In other Columbus area school districts, Chattahoochee County Education Center is a Title I Reward School for Highest Progress. ChattCo’s CCRPI has zoomed from 68.9 in 2014 to 89.5 in 2016.

“We are both humbled and proud to be recognized as a 2017 Title I Reward School,” ChattCo principal Kenyada Heard told the Ledger-Enquirer in an email Thursday. “The collaborative efforts of our faculty, staff, parents, students and community have contributed to our school's success. It is an honor to have this distinction be a representation of the fruits of our labor.”

Heard credits “the consistency and fidelity with which our faculty and staff provide standards-based instruction. Standards-based instruction guides the planning, implementation and assessment of our students’ learning. Our faculty and staff’s use of standards to streamline instruction ensures that instructional practices deliberately focus on specific learning targets.”

Also contributing to the progress, Heard said, the school has been “building and nurturing the relationships with our students. Understanding how are students function allows our faculty and staff to further individualize their curriculum and find creative ways to help students successfully grasp the material.”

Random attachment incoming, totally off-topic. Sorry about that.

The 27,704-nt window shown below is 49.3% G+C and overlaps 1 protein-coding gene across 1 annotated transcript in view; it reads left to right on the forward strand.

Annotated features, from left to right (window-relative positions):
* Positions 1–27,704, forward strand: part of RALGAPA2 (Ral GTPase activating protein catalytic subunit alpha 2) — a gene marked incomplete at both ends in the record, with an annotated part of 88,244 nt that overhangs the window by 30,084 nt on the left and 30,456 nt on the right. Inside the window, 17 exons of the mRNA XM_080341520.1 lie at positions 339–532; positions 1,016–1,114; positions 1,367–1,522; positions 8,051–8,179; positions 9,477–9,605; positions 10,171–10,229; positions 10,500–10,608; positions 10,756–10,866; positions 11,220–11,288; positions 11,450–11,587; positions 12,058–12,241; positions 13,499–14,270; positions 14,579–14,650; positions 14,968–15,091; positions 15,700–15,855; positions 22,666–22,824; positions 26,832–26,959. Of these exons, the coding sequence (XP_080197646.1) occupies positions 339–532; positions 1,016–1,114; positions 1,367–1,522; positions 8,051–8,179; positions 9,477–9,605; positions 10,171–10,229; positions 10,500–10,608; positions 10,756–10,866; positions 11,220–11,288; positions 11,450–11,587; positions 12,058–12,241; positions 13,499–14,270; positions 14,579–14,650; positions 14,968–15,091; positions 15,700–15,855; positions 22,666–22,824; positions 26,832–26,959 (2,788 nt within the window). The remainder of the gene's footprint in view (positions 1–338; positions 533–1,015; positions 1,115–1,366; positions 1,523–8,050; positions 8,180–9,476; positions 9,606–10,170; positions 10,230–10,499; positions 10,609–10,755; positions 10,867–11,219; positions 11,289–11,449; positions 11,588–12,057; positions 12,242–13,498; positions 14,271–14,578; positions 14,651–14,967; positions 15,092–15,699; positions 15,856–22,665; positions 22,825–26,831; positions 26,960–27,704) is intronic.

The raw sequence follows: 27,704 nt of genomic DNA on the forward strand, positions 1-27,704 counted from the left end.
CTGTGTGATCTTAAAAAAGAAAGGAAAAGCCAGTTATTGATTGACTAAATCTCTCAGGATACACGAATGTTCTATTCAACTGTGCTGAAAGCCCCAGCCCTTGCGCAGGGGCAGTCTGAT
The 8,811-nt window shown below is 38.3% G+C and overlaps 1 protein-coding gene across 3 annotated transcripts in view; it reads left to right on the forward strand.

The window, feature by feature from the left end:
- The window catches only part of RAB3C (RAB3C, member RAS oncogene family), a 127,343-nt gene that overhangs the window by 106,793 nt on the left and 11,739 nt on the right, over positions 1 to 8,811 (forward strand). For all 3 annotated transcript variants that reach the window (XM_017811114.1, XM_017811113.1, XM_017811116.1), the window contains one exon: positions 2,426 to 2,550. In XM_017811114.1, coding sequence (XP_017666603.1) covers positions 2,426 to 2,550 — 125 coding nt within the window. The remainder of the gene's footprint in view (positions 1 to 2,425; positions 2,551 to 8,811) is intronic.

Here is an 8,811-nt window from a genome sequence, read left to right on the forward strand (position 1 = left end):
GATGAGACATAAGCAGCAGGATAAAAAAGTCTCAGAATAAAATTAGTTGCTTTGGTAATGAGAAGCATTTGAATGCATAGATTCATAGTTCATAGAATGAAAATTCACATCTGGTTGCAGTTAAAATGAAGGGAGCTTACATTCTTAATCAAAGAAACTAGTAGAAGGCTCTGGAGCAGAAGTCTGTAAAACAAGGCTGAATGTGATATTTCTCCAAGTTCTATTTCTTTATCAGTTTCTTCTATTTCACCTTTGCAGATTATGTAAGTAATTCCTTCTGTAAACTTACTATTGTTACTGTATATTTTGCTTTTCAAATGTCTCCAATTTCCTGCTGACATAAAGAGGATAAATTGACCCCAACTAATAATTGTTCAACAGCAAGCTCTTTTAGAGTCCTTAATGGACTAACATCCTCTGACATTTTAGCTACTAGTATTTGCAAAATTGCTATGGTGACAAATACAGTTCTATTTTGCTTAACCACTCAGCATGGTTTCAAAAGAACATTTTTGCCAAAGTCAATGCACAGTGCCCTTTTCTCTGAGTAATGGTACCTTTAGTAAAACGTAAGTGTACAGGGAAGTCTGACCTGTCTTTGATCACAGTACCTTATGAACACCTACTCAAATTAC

Troup County has six Title I Reward Schools, all elementary schools: Hollis Hand and Rosemont for Highest Performing; Berta Weathersbee, Hogansville, Long Cane and West Point for Highest Progress. Mountain View Elementary School in Meriwether County is on the Highest Progress list, and Schley County Elementary School is on the Highest Performing list.

Thirty-seven of the Muscogee County School District’s 53 schools are in the Title I program, as are 1,623 of the 2,292 public schools in Georgia. Title I schools may receive extra federal funding, called targeted assistance, if at least 35 percent of their students are identified as eligible to receive free or reduced-price lunch. That means only those qualified students can receive services funded by the Title I money, such as remedial instruction or intervention programs. The poverty threshold is 40 percent for school-wide Title I funding, meaning all students at that school may receive services funded by Title I.

For this school year in Georgia, the annual household income limit for a family of four is $31,590 for free lunch and $44,955 for reduced-price lunch to qualify for the program. Title I combines those two categories to define the poverty rate at each school.

The GaDOE also announced its four Title I Reward Districts, honoring the school systems with the best overall academic performance among its Title I schools during the past three years: Forsyth County, large district (10,000 or more students); Oconee County, medium district (4,000 to 9,999 students); Jefferson City, small district (2,000 to 3,999 students); Chickamauga City, extra small district (fewer than 2,000 students). Each of the Title I Reward Districts receives $25,000 in additional federal funding.

  Comments